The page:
Level 1
Unit No:
Guided learning hours:
48 hours


Learners will learn about the basic principles of computer programming to understand how programming works. They will develop graphic-based programming skills to design and develop their own computer program.

Unit Learning Outcomes


Know the basic principles of programming.

AC 1.1:

Understand that computers are based on a two-value logic system – 1/0, on/off, yes/no, and that they perform calculations using computational logic and of logic gates, And, Or, Not, input/output, truth tables.

Understand how computers use logic to make decisions and run programs, how computers solve problems with logic, how computer programs store data, how functions work.

AC 1.2:

Languages: Python, Java, C++, Visual Basic, PHP, Perl (text-based), Scratch, Tynker, Blockly (graphical/block-based).

AC 1.3:

Text-based programming languages: write lines and lines of code which can be time consuming, higher level of technical knowledge required to understand the syntax (the set of rules of how to combine instructions so the computer can understand them).

Graphical programming languages: visual therefore less intimidating to learn, commands to choose from so no need to memorise, easy for beginners to start coding, no syntax errors.

Assessment Criteria

  • 1.1

    Describe the application of logic in programming.

  • 1.2

    Identify different programming languages.

  • 1.3

    State the main differences between graphic-based and text-based programming languages.


Be able to design a simple computer program in response to a client brief.

AC 2.1:

Coding requirements: intended purpose and user requirements (as defined in client brief), a problem definition statement.

AC 2.2:

Designs should include: a proposed solution using design tools, e.g. a description of the main program tasks – input and output format (such as to add/multiply two numbers together and display a result), screen layouts and navigation, including programs (e.g. initial splash screen or main activity screen), algorithms with a description of the method of solution (flowcharts, pseudocode), data structures, data storage, control structures, data validation, error handling and reporting.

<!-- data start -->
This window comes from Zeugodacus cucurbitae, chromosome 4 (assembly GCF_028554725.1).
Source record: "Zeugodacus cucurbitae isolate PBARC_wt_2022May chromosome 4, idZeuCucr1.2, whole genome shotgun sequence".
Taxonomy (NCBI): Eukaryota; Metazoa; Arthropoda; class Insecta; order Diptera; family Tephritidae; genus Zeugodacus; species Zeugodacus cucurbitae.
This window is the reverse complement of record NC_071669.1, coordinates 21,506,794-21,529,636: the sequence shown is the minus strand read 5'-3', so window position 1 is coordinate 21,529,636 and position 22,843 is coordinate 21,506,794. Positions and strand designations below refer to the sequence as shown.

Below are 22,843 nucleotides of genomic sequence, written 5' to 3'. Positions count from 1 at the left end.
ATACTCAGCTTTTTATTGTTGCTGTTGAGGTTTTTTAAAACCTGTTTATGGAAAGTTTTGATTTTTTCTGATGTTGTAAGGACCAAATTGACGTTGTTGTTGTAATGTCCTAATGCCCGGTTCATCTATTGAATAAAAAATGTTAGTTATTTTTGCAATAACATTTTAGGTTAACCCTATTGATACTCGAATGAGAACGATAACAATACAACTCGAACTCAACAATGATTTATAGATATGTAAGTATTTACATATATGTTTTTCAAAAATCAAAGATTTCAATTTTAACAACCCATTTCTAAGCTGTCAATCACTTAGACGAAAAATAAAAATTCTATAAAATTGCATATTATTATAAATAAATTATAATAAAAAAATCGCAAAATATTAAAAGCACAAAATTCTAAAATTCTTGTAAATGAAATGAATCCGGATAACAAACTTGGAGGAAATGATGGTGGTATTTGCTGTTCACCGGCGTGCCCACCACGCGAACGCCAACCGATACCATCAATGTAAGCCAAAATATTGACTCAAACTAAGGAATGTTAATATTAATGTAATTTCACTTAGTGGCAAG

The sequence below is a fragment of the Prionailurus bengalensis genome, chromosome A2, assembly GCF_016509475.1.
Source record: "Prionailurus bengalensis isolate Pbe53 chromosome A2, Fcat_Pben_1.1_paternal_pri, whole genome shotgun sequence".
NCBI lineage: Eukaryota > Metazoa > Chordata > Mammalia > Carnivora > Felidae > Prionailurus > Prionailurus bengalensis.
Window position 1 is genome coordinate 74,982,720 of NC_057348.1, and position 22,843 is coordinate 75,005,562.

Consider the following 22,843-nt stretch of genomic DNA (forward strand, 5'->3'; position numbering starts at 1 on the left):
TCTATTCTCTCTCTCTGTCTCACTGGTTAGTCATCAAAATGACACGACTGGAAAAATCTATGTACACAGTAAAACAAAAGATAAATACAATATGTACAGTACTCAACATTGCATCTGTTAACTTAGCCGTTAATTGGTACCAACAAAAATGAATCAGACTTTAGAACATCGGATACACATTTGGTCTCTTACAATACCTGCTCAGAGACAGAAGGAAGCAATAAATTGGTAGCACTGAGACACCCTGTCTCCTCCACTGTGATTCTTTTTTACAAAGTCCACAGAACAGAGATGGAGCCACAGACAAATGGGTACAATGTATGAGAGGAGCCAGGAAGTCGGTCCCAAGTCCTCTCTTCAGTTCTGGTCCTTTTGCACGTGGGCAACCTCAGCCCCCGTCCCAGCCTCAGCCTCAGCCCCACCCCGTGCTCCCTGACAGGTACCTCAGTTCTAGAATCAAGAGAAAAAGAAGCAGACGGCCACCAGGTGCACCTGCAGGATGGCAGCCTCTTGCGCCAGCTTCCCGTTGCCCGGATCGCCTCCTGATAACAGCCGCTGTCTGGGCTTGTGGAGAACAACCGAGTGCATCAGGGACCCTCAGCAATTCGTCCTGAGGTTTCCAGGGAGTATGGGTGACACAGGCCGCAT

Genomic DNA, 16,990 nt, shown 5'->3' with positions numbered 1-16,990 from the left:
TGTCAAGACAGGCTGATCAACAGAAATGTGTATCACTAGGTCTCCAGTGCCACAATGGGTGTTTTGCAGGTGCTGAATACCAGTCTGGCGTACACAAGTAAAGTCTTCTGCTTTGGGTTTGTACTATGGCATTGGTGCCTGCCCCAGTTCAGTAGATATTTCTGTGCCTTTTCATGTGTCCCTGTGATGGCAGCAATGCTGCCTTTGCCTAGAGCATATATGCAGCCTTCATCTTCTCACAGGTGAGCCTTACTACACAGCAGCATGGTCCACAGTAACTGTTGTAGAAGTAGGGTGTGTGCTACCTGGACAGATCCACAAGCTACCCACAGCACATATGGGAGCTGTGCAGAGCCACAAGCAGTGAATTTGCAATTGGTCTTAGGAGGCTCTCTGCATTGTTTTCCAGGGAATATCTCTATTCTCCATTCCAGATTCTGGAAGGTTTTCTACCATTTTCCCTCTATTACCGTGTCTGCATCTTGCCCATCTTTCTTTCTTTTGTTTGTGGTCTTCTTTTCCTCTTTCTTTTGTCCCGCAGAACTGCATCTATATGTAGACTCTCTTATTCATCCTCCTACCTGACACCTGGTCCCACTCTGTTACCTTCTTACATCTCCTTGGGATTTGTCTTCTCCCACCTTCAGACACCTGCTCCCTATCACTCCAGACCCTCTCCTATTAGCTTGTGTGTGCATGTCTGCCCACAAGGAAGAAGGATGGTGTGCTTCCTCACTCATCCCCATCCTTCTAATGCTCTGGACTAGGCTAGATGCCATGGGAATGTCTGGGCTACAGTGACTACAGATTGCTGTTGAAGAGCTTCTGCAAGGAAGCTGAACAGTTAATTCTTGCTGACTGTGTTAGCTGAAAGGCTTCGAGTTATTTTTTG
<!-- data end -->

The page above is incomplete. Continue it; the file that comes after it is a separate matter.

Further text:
Assessment Criteria

  • 2.1

    Outline programming requirements.

  • 2.2

    Produce design documentation.


Be able to develop the program using a graphic-based programming language.

Graphical programming or block-based as opposed to text-based programming, where instructions are issued by dragging and dropping blocks which helps to prevent syntax errors, users do not need to memorise syntax to write code.

Assessment Criteria

  • 3.1

    Develop the program using a graphic-based programming language.


Be able to test, document and review the program.

AC 4.1:

Test the program: produce a test plan, record results, apply corrections and improvements, screen shots to evidence any changes.

Testing: test strategy, test data, test plan structure, e.g. test, date, expected result, actual result, corrective action, error messages.

AC 4.2:

Documentation: annotate code, user guide.

AC 4.3:

Review the program against the client brief: learner should include reflections on their design documentation and program, along with strengths and areas for development, taking into account user feedback, own self-assessment, feedback from others (peers, tutors), suggested improvements to own work should include more efficient or effective ways of working, ways to improve their program, develop own skills, etc.

Assessment Criteria

  • 4.1

    Test the program for functionality, making refinements where necessary.

  • 4.2

    Create documentation for the program.

  • 4.3

    Review how well the program meets the client brief, making suggestions for further improvements.